An ordinance to track dogs proposed by the county

Jackson County Animal Control officials hope that by closely tracking rabies shots they can encourage more dog owners to license their pets — and allow the county to collect more fees to support the department.

Under new language proposed for an animal control ordinance, veterinarians would be required to report rabies vaccinations of dogs to the Jackson County Department of Health and Human Services, which oversees animal control, within 60 days. Based on those reports, officials would send letters to owners of unlicensed dogs, reminding them that state law and a county ordinance require all dogs older than 6 months to be licensed and vaccinated against rabies. A license application also would be sent.

Animal control officials presented the proposed change to the Board of Commissioners at Tuesday's work session.

Jackson Baures, division manager for Jackson County Environmental Public Health, said the change could boost licenses in the county and revenue for animal control. It would also mean reduced lengths of stay at the pound and quicker reunions of lost dogs with their owners, county officials said.

"If you have a license, we're going to get your dog back to you," Baures said.

It's estimated about 41 percent of dogs are licensed countywide, but officials acknowledge the percentage is probably lower because they do not know the actual number of dogs in the county.

Licensing fees provide about $443,000 in annual revenue, about one-third of the department's total budget.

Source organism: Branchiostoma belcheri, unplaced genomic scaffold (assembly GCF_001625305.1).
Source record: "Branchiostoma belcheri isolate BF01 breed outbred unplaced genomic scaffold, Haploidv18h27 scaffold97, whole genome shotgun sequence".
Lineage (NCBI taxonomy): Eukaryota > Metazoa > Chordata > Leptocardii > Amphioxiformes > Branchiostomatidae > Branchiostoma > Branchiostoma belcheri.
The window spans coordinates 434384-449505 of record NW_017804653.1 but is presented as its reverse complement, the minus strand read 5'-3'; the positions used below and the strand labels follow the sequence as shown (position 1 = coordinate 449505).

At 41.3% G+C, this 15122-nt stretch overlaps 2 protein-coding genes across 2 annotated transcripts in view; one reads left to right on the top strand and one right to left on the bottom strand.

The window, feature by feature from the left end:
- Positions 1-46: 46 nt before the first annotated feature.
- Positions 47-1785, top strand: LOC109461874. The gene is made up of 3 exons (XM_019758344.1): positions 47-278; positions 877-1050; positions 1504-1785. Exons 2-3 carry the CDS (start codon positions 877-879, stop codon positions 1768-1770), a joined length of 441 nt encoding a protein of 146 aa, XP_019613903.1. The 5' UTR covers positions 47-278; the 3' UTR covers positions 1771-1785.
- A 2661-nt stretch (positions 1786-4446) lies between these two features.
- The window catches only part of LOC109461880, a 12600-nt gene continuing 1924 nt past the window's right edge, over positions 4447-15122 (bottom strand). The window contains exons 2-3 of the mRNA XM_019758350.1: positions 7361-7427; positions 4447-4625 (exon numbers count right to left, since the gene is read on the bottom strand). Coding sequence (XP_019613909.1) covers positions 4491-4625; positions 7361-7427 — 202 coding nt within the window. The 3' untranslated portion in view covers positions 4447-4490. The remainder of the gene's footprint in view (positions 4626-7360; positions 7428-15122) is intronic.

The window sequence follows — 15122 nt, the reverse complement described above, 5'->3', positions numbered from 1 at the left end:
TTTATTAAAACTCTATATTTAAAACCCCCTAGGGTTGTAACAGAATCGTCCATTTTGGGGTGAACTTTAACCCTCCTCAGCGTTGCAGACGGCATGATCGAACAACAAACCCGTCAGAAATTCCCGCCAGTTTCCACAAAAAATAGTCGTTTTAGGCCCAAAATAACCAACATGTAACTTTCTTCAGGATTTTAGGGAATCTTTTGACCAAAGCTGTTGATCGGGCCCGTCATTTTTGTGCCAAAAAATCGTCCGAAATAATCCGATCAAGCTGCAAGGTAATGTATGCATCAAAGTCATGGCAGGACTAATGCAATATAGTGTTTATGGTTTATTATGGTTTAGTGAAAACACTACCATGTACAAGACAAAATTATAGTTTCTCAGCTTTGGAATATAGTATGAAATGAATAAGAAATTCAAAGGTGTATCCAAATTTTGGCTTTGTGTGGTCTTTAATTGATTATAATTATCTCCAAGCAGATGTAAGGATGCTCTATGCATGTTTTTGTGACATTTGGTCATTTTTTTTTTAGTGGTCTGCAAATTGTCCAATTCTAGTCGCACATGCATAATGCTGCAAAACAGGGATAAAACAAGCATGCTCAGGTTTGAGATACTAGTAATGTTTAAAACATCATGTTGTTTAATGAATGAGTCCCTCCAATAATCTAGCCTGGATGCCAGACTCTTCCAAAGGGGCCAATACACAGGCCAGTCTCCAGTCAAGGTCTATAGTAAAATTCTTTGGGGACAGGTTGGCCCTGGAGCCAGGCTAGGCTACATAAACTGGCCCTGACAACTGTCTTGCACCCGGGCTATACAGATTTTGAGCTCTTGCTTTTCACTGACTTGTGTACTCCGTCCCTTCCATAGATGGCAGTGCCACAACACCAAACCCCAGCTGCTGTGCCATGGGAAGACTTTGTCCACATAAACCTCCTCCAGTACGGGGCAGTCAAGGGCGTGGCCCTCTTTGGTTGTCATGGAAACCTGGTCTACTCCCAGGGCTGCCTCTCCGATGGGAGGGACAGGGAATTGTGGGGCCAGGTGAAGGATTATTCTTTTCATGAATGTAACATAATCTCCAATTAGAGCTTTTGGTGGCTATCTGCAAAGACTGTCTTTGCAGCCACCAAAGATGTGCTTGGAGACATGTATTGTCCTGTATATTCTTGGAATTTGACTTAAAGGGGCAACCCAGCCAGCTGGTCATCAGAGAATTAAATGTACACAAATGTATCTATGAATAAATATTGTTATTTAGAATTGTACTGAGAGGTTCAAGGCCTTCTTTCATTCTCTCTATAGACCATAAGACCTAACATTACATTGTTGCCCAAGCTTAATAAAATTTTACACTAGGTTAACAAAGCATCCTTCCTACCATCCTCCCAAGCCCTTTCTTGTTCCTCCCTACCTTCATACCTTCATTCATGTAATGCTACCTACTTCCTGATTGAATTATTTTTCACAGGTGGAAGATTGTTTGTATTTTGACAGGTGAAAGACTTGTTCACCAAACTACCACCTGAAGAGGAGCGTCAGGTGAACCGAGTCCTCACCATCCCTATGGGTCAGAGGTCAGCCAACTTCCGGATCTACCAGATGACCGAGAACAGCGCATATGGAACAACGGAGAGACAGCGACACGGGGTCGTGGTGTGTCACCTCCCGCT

"Licensing revenue is critical," Baures said, adding Multnomah and Lane counties each saw its licensing revenues more than double after passing similar ordinances in 2007 and 2005, respectively.

For neutered dogs, licenses cost $20, $35 or $49 for one-, two- or three-year licenses, respectively, according to the Jackson County website. For non-neutered animals, it's $30, $53 or $75. The county handles licensing for all dogs in the county, whether they are in a city or a rural area.

Animal control officials said they have encountered resistance to the proposed change from local veterinarians, who have voiced concern about privacy infringement and a worry that rabies vaccination numbers could drop. A dead fox that attacked a cat in the Applegate and tested positive for rabies last month put the health issue back in the spotlight.

"I think that we do have to be very concerned about not vaccinating for rabies in our area, especially with the recent cases of rabies in Jackson County," said Dr. Danna Catt of Pear Blossom Veterinary Clinic in Medford. "I think that anything that deters people from coming to the vet to get the rabies vaccine is an issue."

A letter sent out to area veterinary clinics requesting feedback on the ordinance garnered 32 responses, only one of which favored the proposed ordinance change.

"I understand where the county's coming from," Catt said. "(But) from our perspective, I kind of agree that it's a little hard for me to be a tertiary enforcer of it. That part's a little hard for me."

Baures said he believes mailing a letter respects pet owner privacy more than the old practice of animal control officials going door to door, checking up on unlicensed animals. He added Multnomath County veterinarians also opposed a similar ordinance when it was first proposed, but have since switched their position.

County officials don't plan to follow up the letters with enforcement until after a year, when the ordinance would be assessed for its effectiveness. After that, people who received letters but didn't license their dogs could face fines.

Commissioner Don Skundrick said a drafted ordinance probably wouldn't be voted on until early 2013, following a board order to prepare the ordinance, first and second readings, and a public hearing.

Reach Mail Tribune reporter Ryan Pfeil at 541-776-4468 or by email at

Share This Story